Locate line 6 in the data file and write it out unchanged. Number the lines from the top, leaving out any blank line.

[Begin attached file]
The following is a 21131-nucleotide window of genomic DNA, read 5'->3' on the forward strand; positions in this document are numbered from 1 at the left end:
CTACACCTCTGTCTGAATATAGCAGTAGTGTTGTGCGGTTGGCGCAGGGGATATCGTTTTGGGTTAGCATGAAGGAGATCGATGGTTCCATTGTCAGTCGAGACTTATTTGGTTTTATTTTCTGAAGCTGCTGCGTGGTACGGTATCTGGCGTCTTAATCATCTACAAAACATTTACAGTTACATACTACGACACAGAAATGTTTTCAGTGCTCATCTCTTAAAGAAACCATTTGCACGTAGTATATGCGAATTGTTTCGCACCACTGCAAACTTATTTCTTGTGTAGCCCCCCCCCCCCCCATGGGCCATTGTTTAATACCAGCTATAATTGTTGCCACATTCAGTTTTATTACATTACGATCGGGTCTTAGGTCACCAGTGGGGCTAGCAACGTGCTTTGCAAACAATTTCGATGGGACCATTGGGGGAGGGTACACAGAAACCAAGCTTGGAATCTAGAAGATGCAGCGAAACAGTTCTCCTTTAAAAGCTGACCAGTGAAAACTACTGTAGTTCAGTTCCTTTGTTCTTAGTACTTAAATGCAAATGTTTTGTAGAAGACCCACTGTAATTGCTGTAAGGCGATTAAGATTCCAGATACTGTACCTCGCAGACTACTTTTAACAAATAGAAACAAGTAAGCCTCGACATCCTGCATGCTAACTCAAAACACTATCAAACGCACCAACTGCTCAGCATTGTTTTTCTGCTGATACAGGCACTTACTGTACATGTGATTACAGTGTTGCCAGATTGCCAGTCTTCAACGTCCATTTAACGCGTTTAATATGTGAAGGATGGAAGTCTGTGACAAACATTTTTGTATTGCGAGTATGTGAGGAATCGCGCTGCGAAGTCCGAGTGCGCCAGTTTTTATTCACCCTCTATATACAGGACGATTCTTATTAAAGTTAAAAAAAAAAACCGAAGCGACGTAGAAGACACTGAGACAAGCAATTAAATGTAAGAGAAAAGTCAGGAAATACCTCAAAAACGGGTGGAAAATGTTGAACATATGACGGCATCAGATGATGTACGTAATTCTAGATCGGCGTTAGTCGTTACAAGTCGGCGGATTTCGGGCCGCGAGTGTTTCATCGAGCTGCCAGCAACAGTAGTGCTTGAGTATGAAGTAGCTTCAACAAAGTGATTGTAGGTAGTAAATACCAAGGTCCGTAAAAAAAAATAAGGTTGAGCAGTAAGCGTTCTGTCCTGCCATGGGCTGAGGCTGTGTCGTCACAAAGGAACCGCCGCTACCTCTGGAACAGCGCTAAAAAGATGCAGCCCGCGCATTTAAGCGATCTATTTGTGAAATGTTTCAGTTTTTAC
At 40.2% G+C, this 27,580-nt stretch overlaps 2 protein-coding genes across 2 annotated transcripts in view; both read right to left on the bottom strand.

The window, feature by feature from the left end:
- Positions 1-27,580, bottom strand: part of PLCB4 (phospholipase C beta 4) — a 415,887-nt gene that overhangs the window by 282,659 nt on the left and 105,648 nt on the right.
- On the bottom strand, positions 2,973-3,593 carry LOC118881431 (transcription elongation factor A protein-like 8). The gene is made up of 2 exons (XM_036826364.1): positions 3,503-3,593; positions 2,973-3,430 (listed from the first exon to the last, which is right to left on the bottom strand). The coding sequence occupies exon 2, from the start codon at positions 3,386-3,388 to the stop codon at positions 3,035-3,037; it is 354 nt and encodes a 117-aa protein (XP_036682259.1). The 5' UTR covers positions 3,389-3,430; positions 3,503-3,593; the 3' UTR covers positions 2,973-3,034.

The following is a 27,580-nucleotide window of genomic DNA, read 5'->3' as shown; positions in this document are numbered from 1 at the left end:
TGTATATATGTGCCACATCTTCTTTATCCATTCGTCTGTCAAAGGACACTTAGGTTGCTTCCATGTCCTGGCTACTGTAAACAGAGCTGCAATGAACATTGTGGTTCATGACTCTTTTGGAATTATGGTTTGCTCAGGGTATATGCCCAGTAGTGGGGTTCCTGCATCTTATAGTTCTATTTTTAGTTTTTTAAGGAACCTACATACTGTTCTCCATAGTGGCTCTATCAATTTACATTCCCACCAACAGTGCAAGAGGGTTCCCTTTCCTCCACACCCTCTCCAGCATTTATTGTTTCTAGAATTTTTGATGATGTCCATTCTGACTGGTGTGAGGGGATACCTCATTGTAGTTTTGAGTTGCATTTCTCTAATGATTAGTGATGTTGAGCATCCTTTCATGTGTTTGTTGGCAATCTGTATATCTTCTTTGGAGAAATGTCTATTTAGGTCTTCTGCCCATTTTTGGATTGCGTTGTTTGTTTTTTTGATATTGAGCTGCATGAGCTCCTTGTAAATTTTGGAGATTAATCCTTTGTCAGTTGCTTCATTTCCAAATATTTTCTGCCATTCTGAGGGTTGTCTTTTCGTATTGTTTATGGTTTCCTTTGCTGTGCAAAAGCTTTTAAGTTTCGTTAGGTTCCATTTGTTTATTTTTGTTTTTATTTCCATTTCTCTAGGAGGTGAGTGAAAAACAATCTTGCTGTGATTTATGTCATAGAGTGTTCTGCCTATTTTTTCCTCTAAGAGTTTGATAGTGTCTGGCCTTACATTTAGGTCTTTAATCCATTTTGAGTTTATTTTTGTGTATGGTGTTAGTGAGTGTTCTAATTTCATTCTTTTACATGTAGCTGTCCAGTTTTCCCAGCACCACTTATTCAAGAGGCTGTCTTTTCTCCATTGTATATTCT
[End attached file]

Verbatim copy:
- On the bottom strand, positions 2,973-3,593 carry LOC118881431 (transcription elongation factor A protein-like 8). The gene is made up of 2 exons (XM_036826364.1): positions 3,503-3,593; positions 2,973-3,430 (listed from the first exon to the last, which is right to left on the bottom strand). The coding sequence occupies exon 2, from the start codon at positions 3,386-3,388 to the stop codon at positions 3,035-3,037; it is 354 nt and encodes a 117-aa protein (XP_036682259.1). The 5' UTR covers positions 3,389-3,430; positions 3,503-3,593; the 3' UTR covers positions 2,973-3,034.